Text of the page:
A Different Approach to Building Science

News

This article by Allison Bailes of Energy Vanguard sums up Ellison Building Company's philosophy on building homes in Wilmington.

The big picture of home performance

Naturally, you might go to Google (or But-It's-Not-Google for some of you) for the answer. When I typed the question in this morning, I found the definition above from my friend Eric George's company website. That gives us a great starting point.

New York Times publishes another article about passive house

The Passive House in New York

Video: Superinsulation Doesn't Work if the Windows Leak

Posted in: video

Here is a video featuring the Grandmaster of building science, Joe Lstiburek, explaining why it so important to properly air-seal windows and how to do it.  This guy really knows what he's talking about.

Ellison Building Company featured in Salt Magazine

The Passive House: What It Is and Why You Should Care

By Mariana Pickering*

The term “passive” is getting thrown around almost as frequently as the word “green” these days. But what does it actually mean?  And how does the all-encompassing adjective differ from the measurable standards of the capitalized Passive House?

I’ve mentioned before that the truth of green building is in the details. Here’s how to understand the vocabulary and the implied meanings in the world of passive design.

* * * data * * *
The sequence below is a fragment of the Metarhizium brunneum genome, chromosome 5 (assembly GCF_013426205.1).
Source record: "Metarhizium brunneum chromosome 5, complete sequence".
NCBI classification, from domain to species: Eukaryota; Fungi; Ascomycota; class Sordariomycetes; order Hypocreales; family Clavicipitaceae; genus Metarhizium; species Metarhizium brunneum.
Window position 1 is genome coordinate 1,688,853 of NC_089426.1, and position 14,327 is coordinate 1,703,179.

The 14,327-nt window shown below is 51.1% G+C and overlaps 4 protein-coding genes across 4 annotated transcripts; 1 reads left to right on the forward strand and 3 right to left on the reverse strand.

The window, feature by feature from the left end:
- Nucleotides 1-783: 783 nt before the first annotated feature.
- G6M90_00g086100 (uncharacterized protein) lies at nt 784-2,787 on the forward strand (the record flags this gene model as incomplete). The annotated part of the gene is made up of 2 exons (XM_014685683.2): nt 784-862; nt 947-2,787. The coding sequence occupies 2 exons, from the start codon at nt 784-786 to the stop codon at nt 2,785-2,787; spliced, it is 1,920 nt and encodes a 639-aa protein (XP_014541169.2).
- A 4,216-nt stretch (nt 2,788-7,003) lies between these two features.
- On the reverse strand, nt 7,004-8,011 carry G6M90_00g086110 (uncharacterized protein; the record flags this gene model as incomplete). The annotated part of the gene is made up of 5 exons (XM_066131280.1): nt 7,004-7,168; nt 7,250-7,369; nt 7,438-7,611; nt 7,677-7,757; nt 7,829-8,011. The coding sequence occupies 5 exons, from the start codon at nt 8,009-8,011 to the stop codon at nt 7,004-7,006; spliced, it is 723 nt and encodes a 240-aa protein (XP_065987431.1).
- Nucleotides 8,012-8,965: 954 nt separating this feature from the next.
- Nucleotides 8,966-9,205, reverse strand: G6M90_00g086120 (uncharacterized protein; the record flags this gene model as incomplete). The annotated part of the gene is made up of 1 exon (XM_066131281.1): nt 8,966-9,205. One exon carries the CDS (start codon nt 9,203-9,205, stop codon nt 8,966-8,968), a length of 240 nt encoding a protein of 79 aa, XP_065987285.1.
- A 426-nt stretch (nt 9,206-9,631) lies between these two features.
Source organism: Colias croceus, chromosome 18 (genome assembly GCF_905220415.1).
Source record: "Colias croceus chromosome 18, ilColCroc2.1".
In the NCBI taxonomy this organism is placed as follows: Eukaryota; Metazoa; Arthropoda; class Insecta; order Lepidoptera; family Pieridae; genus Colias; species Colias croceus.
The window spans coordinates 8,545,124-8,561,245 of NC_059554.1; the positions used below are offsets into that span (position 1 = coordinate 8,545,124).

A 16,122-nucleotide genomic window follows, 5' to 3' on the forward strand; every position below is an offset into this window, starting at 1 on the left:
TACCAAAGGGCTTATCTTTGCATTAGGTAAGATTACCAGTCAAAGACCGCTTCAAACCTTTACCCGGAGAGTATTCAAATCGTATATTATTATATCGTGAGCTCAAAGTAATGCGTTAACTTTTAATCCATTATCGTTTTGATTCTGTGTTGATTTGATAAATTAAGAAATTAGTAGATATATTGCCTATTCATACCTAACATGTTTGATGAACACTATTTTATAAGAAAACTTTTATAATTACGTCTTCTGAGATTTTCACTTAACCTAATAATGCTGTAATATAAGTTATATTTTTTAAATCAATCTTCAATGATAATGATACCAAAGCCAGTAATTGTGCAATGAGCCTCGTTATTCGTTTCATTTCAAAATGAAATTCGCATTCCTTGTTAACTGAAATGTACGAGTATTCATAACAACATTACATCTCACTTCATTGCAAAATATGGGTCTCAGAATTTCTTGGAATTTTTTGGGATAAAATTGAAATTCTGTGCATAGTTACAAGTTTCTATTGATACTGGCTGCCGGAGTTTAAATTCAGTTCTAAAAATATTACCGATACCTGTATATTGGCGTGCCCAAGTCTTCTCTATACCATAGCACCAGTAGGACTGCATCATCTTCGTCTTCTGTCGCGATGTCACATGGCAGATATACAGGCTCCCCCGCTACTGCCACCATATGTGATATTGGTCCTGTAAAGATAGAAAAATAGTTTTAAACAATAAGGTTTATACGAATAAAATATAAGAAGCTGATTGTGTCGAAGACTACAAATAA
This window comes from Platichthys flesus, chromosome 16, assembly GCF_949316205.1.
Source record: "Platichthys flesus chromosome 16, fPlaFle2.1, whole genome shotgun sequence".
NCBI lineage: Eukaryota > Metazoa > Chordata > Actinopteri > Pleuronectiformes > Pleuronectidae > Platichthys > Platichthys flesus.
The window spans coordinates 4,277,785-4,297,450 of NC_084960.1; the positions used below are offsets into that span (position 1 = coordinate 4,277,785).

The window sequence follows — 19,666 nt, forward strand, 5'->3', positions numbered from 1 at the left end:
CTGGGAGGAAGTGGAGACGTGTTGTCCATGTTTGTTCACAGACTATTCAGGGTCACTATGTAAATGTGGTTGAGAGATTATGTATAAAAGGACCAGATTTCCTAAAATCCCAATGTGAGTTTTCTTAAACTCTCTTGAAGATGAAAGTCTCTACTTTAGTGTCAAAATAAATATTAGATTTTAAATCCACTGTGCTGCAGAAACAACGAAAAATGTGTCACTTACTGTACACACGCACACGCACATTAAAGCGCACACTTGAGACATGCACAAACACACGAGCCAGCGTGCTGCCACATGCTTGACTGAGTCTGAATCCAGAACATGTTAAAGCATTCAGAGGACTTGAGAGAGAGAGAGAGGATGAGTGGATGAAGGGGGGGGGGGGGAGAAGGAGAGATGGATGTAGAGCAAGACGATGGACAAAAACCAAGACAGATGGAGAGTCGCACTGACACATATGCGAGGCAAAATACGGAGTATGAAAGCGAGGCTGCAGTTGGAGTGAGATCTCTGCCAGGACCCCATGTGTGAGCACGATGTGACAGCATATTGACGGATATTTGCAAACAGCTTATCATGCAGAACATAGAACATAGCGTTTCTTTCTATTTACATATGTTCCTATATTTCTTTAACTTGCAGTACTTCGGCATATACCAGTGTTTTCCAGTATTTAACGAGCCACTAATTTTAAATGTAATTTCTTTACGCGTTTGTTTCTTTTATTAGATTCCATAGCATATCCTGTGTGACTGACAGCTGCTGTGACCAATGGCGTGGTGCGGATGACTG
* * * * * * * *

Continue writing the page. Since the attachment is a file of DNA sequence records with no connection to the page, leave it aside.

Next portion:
Wilmington's First Passive House

By Mariah Hamrick

Lucien Ellison has felt a responsibility to live as sustainably as possible since an ecology course opened his eyes in college, but all it took was one beautiful view to inspire him to spend years building a house in line with one of the strictest green building standards in the world.

Ellison and his wife Jane lived only one mile away on Towles Road, but when they saw the property on Quail Run Road for the first time, they were blown away. Private and peaceful with a stunning view of Hewlett’s Creek framed by two sprawling, centuries-old live oaks, the couple knew they had to live there — and more importantly, they had to build a house worthy of the view.

'Passive' home meets top energy-efficiency goals

By Wayne Faulkner

The striking 5,700-square-foot house sits on the water amid huge live oaks off Greenville Loop Road.

Its mid-century modern style sets it apart from its more traditional neighbors, but what makes it truly unique isn't readily apparent to the casual observer.

The home of builder Lucien Ellison of Ellison Building Co. is the only "passive" house in the Wilmington area. In fact there are only four in North Carolina, Ellison said as he spoke Thursday afternoon to a tour sponsored by the Cape Fear Green Building Alliance.